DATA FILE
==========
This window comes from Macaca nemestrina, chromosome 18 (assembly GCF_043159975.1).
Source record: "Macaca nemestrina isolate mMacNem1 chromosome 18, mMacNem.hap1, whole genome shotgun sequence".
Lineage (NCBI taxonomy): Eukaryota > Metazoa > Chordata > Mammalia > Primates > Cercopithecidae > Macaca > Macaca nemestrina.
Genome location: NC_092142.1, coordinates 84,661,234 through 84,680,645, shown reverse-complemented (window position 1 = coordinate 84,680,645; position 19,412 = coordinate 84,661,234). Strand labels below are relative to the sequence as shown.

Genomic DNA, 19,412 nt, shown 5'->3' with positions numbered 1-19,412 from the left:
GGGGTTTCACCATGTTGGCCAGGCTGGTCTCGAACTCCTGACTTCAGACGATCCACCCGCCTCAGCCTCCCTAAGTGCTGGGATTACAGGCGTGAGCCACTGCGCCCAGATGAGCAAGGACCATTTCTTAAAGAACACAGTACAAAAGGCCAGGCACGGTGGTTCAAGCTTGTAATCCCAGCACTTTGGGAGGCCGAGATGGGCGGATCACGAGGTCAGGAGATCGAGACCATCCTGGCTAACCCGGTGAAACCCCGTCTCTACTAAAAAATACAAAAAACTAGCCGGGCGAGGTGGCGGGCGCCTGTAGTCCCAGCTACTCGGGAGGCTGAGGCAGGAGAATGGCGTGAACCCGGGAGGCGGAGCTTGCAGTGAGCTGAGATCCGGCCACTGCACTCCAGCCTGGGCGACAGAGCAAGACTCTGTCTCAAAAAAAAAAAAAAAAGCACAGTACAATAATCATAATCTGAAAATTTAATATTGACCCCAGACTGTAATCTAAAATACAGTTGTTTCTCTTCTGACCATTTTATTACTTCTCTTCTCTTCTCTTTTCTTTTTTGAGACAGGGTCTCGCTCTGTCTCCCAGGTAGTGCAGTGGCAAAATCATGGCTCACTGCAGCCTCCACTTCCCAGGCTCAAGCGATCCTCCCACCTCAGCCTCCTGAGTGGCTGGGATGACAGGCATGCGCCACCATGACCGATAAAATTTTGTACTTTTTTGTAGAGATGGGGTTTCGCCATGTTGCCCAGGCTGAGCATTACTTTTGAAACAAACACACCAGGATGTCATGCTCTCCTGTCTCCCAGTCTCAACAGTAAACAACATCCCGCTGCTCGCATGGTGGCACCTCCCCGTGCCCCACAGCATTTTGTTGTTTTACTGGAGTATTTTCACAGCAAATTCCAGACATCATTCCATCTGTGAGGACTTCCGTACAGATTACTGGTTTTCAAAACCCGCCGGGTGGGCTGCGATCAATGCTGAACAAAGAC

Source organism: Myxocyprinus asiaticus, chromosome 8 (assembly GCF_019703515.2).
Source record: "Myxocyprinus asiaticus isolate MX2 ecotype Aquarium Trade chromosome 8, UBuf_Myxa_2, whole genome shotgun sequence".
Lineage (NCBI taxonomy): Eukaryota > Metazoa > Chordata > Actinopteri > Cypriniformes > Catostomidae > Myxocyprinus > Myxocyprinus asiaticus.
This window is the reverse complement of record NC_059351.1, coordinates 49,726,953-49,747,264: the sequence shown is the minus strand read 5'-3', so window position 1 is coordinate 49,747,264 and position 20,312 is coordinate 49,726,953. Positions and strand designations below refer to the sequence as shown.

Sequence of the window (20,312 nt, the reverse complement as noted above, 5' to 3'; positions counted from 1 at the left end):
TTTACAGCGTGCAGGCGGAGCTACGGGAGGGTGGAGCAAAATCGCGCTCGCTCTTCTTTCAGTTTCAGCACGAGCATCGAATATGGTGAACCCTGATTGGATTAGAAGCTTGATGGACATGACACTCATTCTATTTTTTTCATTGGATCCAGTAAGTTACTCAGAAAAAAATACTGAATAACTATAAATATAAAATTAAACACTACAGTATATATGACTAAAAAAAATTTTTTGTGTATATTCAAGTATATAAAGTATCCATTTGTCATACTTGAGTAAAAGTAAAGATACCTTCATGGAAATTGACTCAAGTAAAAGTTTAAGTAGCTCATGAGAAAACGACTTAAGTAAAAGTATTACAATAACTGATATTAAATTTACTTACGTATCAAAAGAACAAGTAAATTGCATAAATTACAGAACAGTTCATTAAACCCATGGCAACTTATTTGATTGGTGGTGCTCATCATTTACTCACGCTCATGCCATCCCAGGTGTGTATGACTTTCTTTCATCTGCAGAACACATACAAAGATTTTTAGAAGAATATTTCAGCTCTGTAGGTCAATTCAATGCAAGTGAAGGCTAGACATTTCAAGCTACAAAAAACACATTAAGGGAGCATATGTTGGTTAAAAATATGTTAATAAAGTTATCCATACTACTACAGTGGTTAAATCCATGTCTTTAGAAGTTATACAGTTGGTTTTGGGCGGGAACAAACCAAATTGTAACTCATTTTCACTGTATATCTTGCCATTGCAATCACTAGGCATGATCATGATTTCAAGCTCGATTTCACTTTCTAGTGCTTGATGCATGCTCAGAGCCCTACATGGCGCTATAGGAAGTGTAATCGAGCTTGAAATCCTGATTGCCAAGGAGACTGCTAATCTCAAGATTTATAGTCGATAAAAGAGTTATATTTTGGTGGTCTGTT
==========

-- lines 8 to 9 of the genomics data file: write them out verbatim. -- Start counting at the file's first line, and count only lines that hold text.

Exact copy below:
Source record: "Myxocyprinus asiaticus isolate MX2 ecotype Aquarium Trade chromosome 8, UBuf_Myxa_2, whole genome shotgun sequence".
Lineage (NCBI taxonomy): Eukaryota > Metazoa > Chordata > Actinopteri > Cypriniformes > Catostomidae > Myxocyprinus > Myxocyprinus asiaticus.